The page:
Fallout Shelters Experience Surge in Popularity

cnn Bomb ShelterOriginally published as CNN Sunday Morning: Fallout Shelters Experience Surge in Popularity, Dec. 23, 2001

KYRA PHILLIPS, CNN ANCHOR: During the height of the Cold War, school kids learned to duck and cover and nuclear fear struck deep, sometimes 15 or 20 feet. Well in recent years, those backyard fallout shelters became time capsules of sorts. But then September 11 reawakened old fears.

CNN’s Bill Delaney explains.


BILL DELANEY, CNN CORRESPONDENT (voice over): By the time the great fear of the 1950s and much of the ’60s too, nuclear war, faded so did building that backyard bunker, the fallout shelter. Becoming a near comic image of another crew cut generation’s paranoia.

Well, fallout shelters are serious business again. Sales quadrupled around the country since September 11. Paul Siefriend who lives outside Salt Lake City, Utah is already ready.

PAUL SIEFRIEND: This is an 18-by-32 foot shelter. It’s very cramped, and it would accommodate about four to eight people. I have about 800 gallons of water in my shelter. We have a lot of canned fruit. We have canned goods that are very easy to prepare. We have several radios and radiation survey instruments. I do this because I have kids. There are nasty people out there that have some dangerous weaponry.

DELANEY: Keeping to the apocalyptic theme, Siefriends even got a red phone. As for profiting from a potential nightmare scenario, with price tags for shelters now averaging around $50,000 and as high as $300,000.

WALTON MCCARTHY: Under here is a 125-gallon water tank built into the shelter.

DELANEY: Well, Walton McCarthy sells shelters.

MCCARTHY: You got plenty of headroom. You can do jumping jacks down here.

DELANEY: Up in New Hampshire.

MCCARTHY: We have three markets. We have a military market. We have a commercial market, and we have a residential market. It’s bad in a sense that I’m sorry that there’s something that people had to die for that makes our business strong. But it’s just like selling seat belts. We think there’s going to be other threats out there.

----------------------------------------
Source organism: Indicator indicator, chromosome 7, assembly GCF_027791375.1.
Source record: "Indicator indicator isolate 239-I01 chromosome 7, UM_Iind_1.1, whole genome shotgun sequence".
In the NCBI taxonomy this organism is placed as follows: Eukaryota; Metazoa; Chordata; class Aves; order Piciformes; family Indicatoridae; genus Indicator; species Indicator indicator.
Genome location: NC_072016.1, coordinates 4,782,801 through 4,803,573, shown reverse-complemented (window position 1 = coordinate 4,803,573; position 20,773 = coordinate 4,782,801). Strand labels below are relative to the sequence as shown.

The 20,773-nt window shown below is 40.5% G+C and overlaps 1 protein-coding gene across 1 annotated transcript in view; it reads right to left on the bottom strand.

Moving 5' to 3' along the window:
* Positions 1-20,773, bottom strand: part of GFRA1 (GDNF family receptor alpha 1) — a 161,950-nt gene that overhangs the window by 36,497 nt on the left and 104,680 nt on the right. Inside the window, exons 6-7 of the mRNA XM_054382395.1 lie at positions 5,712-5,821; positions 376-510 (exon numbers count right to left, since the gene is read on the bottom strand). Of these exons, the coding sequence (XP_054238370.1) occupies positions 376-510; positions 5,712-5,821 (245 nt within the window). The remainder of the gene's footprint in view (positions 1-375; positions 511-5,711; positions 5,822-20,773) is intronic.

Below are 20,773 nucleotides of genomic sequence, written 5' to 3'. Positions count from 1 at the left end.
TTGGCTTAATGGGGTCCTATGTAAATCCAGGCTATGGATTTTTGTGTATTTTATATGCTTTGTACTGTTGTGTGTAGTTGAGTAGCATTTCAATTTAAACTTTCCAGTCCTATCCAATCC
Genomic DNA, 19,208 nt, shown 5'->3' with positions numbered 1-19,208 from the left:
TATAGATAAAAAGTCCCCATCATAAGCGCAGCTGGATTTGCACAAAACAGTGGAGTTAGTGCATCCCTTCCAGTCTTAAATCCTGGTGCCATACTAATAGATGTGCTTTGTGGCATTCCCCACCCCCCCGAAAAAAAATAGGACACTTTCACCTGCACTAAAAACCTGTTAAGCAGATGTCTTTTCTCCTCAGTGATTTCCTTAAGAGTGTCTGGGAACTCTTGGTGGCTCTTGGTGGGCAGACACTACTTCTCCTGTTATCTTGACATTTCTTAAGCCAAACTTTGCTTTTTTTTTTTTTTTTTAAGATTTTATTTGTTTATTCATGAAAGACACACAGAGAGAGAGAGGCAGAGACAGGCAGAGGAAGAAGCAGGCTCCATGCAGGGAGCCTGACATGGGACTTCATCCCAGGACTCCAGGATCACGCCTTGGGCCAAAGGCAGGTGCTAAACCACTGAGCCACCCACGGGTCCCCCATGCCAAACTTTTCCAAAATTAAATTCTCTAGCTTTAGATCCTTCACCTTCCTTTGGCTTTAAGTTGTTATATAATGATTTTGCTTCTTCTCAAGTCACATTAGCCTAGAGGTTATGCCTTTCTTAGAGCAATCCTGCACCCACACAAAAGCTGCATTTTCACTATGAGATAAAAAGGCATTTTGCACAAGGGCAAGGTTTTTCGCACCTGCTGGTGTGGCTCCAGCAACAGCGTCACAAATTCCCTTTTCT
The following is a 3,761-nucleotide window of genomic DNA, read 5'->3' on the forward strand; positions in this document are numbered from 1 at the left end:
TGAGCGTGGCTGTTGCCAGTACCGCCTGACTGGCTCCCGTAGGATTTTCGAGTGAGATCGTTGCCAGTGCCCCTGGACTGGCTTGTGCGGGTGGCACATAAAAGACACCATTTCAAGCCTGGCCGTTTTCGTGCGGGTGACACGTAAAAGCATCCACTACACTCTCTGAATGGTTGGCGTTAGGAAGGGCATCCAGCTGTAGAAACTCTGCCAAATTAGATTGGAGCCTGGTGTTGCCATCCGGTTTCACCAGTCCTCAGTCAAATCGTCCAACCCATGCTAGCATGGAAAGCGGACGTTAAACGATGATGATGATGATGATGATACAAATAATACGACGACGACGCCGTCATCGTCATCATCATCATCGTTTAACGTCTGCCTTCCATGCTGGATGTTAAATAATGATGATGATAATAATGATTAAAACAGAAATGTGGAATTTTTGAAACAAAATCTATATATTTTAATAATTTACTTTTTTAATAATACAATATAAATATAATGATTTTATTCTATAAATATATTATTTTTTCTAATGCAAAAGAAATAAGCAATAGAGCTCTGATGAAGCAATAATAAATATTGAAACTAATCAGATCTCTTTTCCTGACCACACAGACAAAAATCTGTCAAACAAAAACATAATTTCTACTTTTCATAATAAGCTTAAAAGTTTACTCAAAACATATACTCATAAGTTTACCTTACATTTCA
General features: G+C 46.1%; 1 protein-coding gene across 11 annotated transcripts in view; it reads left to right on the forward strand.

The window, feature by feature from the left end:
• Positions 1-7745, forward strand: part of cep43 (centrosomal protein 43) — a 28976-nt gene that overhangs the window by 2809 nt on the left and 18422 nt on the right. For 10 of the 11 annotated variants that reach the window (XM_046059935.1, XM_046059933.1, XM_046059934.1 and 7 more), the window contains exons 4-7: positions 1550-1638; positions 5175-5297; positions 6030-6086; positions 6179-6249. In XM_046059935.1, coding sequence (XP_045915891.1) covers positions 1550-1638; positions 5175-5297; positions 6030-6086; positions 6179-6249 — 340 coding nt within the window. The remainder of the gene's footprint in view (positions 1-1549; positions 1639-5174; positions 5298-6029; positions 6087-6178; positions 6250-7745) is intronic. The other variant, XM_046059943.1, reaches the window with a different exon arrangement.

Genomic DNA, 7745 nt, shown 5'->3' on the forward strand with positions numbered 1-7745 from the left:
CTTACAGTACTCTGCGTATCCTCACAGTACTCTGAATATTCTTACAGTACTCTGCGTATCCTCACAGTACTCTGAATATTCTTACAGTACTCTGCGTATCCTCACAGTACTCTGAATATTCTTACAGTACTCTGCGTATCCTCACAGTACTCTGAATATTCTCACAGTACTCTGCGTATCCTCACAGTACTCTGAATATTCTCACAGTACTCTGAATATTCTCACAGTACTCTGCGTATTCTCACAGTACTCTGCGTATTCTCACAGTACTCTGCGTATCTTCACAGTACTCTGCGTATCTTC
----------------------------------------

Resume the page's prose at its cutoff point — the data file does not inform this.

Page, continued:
DELANEY: Though some ask whether building a fallout shelter isn’t just digging yourself into a hole.

(on camera): Why a shelter after all in a relatively remote place like say, New Hampshire, when a terror attack is much more likely in a major city like Boston. In the suburban and rural places most shelters are built, experts say, the most likely fallout could be city people running for their lives.

(voice over): A recent study conducted for the Governor of New Hampshire concluded the states most likely nightmare scenario isn’t so much a terrorist attack as a mass evacuation of Boston, following a terrorist attack there, which would leave people in shelters hiding from desperate people without shelter. How’s that for a nightmare scenario?

Bill Delaney, CNN, Boston.

The return of home emergency shelters

Backwoods Home Magazine Bomb ShelterOriginally published by Backwoods Home Magazine, by Jeffrey Yago, P.E., CEM., March/April 2001

After September 11, 2001, all of us became much more concerned with protecting our families from biological, nuclear, and terrorist attacks. However, if you followed up by trying to learn more about civil defense in the United States you soon found out the dirty little secret — there isn’t a national civil defense program in the United States today.


When the lights go out

Toronto Sun Bomb ShelterOriginally published on the Toronto Sun by Kris Sims on November 19, 2011

There’s nothing new about fearing Doomsday. The Norsemen warned of Ragnarok, the Mayan calendar ends Dec. 2012 and the Bible foretells Judgement Day. What’s new is how the world will end, as fears tend to change as our world does.

The latest: a massive electromagnetic pulse (EMP) attack.

Waiting for the End of the World

Men's Journal Bomb SheltersOriginally published on Men’s Journal

The current recession has not been kind to the construction business. The number of new homes being built has sunk to historic lows – down some 75 percent from 2006 – and in recent years unemployment among construction workers has approached 25 percent. Yet one corner of the industry has benefited from the financial tumult and the fear of social unrest that accompanies it. Two decades after the end of the Cold War, the fallout shelter is back.

War room is the latest addition

Chicago Tribune Bomb ShelterOriginally published on Chicago Tribune by June Fletcher and Nancy Keates, The Wall Street Journal on March 30, 2003

For Jack and Lani Garfield, duct taping the bedroom just won’t do. Instead, they’ve totally updated an old bomb shelter in their back yard, complete with a special ventilation system, a generator and a two-way radio. The retired dentist and his wife, from Palm Springs, Calif., even fixed up the decor, hanging Cold War-era bomb test photos on the wall.